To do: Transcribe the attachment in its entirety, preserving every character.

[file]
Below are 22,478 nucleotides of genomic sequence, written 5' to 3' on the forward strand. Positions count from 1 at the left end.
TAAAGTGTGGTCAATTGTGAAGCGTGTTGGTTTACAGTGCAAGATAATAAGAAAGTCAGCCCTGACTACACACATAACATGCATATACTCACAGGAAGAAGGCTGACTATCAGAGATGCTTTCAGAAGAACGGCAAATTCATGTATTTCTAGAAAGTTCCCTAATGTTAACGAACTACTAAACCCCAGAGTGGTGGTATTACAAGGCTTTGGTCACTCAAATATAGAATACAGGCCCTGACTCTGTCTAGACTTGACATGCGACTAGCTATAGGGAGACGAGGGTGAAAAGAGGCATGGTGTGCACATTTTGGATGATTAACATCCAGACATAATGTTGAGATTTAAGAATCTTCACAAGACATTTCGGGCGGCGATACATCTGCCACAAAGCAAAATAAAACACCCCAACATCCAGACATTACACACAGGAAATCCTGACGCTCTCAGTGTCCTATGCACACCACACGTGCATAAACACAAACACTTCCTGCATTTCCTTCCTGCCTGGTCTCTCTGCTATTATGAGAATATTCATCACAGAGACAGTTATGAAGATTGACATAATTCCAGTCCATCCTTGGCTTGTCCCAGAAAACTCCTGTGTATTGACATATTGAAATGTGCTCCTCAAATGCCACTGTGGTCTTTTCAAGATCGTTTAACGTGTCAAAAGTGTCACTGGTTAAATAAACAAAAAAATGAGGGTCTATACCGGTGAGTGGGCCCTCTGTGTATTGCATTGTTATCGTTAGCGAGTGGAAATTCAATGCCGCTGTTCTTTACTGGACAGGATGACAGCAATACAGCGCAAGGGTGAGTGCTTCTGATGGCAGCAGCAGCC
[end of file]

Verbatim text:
Below are 22,478 nucleotides of genomic sequence, written 5' to 3' on the forward strand. Positions count from 1 at the left end.
TAAAGTGTGGTCAATTGTGAAGCGTGTTGGTTTACAGTGCAAGATAATAAGAAAGTCAGCCCTGACTACACACATAACATGCATATACTCACAGGAAGAAGGCTGACTATCAGAGATGCTTTCAGAAGAACGGCAAATTCATGTATTTCTAGAAAGTTCCCTAATGTTAACGAACTACTAAACCCCAGAGTGGTGGTATTACAAGGCTTTGGTCACTCAAATATAGAATACAGGCCCTGACTCTGTCTAGACTTGACATGCGACTAGCTATAGGGAGACGAGGGTGAAAAGAGGCATGGTGTGCACATTTTGGATGATTAACATCCAGACATAATGTTGAGATTTAAGAATCTTCACAAGACATTTCGGGCGGCGATACATCTGCCACAAAGCAAAATAAAACACCCCAACATCCAGACATTACACACAGGAAATCCTGACGCTCTCAGTGTCCTATGCACACCACACGTGCATAAACACAAACACTTCCTGCATTTCCTTCCTGCCTGGTCTCTCTGCTATTATGAGAATATTCATCACAGAGACAGTTATGAAGATTGACATAATTCCAGTCCATCCTTGGCTTGTCCCAGAAAACTCCTGTGTATTGACATATTGAAATGTGCTCCTCAAATGCCACTGTGGTCTTTTCAAGATCGTTTAACGTGTCAAAAGTGTCACTGGTTAAATAAACAAAAAAATGAGGGTCTATACCGGTGAGTGGGCCCTCTGTGTATTGCATTGTTATCGTTAGCGAGTGGAAATTCAATGCCGCTGTTCTTTACTGGACAGGATGACAGCAATACAGCGCAAGGGTGAGTGCTTCTGATGGCAGCAGCAGCC